It’s all about social and engagement these days, as second screen engagement opportunities are continually developed and released. While we expect to see new apps for television, there is something for the movie industry too. This week Fandango launched an app that predicts which films will connect with fans at the weekend box office, and Netflix goes social after turning on Facebook integration for U.S. subscribers. There’s also a new opportunity for advertisers to buy Promoted Tweets according to TV schedules. Take a look at the news below and join the discussion by following us on our social media channels, or leave us a comment here.
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SXSW: Fandango Launches Web Series, Fanticipation Movie Buzz App (Rapid TV News)
The Fandango movie information and mobile ticketing app debuted Fanticipation, a movie buzz indicator, “which gives movie-goers a snapshot of the most anticipated films each weekend” according to its fans. Fandango is also launching a new original digital video series called Weekend Ticket.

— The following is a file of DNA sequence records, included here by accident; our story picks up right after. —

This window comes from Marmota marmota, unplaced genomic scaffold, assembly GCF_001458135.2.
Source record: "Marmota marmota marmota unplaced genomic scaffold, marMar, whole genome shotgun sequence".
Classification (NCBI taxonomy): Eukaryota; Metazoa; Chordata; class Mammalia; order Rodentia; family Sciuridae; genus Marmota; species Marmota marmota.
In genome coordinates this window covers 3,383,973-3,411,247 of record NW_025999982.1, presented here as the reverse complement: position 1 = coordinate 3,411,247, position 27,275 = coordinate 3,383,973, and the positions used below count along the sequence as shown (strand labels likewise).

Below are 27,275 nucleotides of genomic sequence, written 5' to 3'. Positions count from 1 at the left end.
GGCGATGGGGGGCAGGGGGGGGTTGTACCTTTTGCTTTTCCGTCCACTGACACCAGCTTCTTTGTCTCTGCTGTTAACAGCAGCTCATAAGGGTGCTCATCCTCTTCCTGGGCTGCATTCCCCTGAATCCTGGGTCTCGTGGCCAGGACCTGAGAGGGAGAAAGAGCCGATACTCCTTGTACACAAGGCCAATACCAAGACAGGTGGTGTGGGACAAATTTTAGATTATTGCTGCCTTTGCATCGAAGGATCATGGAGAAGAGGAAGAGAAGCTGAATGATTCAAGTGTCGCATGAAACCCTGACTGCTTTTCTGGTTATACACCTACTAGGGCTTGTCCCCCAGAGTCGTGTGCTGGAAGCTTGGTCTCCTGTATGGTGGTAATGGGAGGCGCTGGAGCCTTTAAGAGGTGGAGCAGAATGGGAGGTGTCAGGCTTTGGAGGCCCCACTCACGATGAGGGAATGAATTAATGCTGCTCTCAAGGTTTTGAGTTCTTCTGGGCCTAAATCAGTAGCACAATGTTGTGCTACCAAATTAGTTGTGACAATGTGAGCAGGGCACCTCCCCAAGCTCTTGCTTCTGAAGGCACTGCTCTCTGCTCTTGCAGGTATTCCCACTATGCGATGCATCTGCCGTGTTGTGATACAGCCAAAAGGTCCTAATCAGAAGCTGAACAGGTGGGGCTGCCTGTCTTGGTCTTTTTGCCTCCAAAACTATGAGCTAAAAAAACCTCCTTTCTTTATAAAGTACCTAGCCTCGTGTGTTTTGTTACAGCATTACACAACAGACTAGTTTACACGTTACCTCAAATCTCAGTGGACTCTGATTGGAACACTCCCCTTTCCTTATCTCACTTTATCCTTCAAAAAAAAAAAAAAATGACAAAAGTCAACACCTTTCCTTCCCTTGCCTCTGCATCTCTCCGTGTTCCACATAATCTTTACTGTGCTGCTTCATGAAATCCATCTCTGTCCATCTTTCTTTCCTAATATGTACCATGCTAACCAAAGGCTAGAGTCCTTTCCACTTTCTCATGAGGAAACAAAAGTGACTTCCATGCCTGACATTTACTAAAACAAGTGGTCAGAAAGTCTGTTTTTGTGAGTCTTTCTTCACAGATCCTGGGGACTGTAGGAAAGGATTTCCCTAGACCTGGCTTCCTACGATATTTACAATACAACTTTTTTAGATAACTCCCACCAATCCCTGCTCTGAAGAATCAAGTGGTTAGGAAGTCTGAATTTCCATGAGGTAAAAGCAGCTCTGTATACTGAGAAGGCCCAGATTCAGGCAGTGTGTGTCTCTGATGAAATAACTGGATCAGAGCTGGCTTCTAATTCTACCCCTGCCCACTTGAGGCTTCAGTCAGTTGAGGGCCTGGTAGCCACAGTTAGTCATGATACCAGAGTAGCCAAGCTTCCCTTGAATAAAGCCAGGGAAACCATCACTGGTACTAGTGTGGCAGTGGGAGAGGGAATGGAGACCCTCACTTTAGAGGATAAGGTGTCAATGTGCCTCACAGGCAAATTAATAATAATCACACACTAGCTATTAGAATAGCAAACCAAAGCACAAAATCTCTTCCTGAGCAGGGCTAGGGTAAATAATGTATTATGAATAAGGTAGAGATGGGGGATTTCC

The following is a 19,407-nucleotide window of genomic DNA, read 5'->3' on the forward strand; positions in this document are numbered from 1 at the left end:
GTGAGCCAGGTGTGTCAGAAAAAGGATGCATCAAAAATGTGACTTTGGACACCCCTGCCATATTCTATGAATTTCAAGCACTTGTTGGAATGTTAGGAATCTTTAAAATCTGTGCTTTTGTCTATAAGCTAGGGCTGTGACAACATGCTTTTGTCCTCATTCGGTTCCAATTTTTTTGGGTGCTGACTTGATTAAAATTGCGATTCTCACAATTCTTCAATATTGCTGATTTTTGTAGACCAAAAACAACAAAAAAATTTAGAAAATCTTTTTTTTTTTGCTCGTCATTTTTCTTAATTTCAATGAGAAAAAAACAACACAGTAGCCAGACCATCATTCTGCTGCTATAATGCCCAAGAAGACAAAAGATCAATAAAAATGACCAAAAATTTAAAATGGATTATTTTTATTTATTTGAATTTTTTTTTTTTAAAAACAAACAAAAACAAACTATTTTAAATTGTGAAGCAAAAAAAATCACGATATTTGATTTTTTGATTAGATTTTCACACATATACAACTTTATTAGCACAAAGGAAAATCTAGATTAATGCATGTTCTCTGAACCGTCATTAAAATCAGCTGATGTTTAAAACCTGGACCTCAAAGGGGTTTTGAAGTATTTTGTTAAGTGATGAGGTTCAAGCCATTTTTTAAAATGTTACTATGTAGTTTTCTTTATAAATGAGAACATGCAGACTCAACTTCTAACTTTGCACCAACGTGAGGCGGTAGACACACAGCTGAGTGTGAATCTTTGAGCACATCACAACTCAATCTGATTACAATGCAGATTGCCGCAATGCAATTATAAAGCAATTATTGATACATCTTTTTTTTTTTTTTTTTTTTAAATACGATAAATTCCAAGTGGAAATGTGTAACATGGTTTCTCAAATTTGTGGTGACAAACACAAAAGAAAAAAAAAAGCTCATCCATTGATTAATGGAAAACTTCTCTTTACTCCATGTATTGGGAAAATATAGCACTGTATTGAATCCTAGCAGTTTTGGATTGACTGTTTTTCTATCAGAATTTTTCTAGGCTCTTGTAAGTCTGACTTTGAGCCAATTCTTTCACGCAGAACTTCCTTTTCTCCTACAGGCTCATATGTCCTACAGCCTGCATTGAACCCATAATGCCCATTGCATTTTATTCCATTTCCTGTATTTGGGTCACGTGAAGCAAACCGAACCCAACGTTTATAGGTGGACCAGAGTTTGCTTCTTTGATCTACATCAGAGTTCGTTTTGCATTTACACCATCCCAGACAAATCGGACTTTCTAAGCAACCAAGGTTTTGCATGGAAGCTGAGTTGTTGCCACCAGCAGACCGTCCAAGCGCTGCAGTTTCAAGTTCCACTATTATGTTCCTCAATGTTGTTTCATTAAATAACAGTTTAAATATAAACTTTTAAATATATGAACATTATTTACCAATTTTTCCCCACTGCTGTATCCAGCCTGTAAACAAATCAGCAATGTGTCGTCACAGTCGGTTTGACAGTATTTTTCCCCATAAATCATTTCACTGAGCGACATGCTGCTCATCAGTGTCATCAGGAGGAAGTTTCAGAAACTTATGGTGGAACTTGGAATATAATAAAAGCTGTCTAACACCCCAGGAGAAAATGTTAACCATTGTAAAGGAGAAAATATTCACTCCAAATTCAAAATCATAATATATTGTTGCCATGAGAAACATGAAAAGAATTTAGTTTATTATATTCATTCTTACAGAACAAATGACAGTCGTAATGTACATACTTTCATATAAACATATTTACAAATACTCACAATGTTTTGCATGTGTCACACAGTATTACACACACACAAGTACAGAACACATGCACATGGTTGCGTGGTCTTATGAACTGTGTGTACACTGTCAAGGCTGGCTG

Twitter Approaches Holy Grail of Interactive TV Advertising with New Partner Ad Tool (Lost Remote)
After the release of Twitter’s advertising API, a partner announced a new product called “Calendar Live”, which gives marketers the ability to buy Promoted Tweets in sync with TV shows.
Netflix Goes Social, Turns on Facebook Integration for U.S. Subscribers
U.S.-based Netflix subscribers can now connect their Facebook account to the video service, enabling them to see what their friends are watching, as well as share what content they are watching on the service. Viewers can see what their friends have been watching on Netflix’s website, as well as through the company’s apps on mobile and connected devices.
“Zero TV” Households Now At 5 Million, Says Nielsen, Up From 3 Million In 2007, But Still Just 5% Of Market (TechCrunch)
According to Nielsen’s findings, there are now more than 5 million cord cutters in the U.S. this year, up from 3 million in 2007. This is only a small percentage of the market, and Nielsen found that more than 75 percent of the cord-cutting group still has at least one TV set.